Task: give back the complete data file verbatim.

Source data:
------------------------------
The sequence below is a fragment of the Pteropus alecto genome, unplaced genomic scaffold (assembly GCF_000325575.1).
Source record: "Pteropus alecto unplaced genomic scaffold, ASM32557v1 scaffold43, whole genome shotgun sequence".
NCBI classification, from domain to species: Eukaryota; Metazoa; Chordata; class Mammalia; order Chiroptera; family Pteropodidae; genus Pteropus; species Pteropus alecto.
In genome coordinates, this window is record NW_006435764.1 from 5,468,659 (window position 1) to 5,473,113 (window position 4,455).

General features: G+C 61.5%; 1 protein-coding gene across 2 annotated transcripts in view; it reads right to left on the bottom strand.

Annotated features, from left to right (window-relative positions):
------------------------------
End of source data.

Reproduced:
The sequence below is a fragment of the Pteropus alecto genome, unplaced genomic scaffold (assembly GCF_000325575.1).
Source record: "Pteropus alecto unplaced genomic scaffold, ASM32557v1 scaffold43, whole genome shotgun sequence".
NCBI classification, from domain to species: Eukaryota; Metazoa; Chordata; class Mammalia; order Chiroptera; family Pteropodidae; genus Pteropus; species Pteropus alecto.
In genome coordinates, this window is record NW_006435764.1 from 5,468,659 (window position 1) to 5,473,113 (window position 4,455).

General features: G+C 61.5%; 1 protein-coding gene across 2 annotated transcripts in view; it reads right to left on the bottom strand.

Annotated features, from left to right (window-relative positions):